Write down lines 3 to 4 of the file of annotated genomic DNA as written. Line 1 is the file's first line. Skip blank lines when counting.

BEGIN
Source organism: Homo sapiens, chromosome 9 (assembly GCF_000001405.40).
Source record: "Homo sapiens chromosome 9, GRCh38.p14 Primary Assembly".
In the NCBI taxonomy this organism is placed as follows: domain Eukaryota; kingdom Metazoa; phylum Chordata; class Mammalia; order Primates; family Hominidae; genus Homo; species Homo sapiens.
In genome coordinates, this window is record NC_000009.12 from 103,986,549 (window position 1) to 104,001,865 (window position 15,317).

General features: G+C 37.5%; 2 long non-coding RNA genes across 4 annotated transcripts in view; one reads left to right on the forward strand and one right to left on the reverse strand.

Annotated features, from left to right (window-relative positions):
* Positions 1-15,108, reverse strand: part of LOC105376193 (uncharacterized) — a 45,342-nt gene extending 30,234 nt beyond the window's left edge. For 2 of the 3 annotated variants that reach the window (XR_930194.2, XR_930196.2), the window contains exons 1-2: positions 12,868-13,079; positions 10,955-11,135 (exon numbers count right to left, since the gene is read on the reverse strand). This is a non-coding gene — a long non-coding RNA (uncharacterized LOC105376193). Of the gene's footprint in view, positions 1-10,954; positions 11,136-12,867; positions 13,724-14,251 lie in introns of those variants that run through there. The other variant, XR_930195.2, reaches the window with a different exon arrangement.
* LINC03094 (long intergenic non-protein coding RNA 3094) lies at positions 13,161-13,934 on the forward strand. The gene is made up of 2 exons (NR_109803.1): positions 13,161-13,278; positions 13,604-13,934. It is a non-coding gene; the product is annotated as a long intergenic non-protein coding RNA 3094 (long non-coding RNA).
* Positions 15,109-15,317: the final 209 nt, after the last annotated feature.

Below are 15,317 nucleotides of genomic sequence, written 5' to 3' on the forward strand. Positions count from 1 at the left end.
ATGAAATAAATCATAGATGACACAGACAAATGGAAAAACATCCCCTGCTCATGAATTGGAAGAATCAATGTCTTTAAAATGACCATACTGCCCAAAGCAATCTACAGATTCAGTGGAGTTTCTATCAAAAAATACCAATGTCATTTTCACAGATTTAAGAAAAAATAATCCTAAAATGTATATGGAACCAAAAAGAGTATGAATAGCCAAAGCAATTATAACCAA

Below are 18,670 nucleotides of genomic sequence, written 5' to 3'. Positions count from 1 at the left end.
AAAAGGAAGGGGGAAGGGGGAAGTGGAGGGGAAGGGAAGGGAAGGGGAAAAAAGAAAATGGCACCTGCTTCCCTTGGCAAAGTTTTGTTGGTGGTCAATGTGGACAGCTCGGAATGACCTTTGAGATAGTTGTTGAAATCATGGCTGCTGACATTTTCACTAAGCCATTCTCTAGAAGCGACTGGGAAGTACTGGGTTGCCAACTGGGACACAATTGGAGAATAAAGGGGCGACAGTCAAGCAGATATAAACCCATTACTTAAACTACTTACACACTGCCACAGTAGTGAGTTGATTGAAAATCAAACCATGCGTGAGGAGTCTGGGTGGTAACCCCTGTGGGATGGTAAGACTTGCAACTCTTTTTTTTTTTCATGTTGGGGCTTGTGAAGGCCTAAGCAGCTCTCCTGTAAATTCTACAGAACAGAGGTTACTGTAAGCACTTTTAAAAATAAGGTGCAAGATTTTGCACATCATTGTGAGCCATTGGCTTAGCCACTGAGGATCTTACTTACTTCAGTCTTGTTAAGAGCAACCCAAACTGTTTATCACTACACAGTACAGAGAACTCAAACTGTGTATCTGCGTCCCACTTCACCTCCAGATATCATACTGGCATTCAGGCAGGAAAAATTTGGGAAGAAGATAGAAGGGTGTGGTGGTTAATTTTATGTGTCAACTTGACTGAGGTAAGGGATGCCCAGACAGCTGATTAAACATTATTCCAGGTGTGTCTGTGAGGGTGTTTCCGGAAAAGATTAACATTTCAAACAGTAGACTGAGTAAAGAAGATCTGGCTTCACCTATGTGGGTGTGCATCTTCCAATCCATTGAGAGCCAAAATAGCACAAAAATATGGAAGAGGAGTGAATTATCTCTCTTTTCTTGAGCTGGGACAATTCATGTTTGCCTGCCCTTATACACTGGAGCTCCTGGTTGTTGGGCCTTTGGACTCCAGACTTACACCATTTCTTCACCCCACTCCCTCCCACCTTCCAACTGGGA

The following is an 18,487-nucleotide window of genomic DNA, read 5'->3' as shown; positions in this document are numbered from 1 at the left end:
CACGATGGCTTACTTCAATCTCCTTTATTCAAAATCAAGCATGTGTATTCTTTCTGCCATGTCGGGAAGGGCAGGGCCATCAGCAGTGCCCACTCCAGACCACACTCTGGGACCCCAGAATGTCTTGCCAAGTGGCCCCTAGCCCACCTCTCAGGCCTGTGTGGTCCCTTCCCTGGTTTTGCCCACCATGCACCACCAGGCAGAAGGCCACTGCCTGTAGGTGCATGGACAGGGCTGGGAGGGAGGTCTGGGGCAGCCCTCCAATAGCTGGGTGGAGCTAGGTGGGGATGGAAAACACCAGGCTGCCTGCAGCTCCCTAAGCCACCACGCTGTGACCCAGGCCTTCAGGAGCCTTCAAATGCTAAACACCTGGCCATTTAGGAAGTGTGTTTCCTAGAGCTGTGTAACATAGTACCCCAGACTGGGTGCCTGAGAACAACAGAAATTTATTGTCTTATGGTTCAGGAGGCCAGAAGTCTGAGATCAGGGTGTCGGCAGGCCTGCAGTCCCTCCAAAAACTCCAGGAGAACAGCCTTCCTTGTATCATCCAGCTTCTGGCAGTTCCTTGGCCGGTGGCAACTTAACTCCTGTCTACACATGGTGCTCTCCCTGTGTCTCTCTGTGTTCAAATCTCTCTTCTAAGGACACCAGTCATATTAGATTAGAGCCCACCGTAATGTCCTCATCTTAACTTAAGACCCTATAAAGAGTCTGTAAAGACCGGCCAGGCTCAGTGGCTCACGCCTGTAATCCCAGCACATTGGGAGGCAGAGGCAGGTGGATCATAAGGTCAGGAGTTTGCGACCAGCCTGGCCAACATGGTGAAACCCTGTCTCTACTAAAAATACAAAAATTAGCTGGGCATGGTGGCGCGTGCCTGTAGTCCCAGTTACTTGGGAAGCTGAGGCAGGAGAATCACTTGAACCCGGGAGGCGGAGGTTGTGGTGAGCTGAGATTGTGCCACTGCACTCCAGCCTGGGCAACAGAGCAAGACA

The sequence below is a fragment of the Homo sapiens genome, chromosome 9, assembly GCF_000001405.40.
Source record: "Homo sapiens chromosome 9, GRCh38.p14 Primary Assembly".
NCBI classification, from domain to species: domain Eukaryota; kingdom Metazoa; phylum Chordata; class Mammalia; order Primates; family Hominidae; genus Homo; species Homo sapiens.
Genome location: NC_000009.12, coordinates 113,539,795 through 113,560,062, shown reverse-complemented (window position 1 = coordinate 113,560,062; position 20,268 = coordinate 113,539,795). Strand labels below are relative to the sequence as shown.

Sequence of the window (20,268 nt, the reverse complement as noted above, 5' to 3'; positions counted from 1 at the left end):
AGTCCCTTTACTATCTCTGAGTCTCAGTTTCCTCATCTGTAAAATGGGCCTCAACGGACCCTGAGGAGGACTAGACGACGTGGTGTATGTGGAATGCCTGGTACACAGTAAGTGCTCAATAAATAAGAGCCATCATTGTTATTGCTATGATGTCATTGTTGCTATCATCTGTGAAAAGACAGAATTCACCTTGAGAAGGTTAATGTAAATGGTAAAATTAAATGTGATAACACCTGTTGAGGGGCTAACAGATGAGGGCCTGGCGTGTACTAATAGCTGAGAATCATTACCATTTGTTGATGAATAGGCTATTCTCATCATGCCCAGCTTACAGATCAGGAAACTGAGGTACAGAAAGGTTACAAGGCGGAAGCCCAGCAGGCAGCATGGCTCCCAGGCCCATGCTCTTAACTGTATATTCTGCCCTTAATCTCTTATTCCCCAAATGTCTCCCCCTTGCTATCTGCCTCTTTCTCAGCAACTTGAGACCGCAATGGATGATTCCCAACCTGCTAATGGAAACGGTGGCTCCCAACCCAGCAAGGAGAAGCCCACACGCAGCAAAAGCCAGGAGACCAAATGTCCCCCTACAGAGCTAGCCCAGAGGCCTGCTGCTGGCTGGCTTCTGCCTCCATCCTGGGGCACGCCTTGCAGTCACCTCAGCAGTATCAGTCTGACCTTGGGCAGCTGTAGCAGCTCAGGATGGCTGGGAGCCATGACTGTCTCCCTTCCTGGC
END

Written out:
In the NCBI taxonomy this organism is placed as follows: domain Eukaryota; kingdom Metazoa; phylum Chordata; class Mammalia; order Primates; family Hominidae; genus Homo; species Homo sapiens.
In genome coordinates, this window is record NC_000009.12 from 103,986,549 (window position 1) to 104,001,865 (window position 15,317).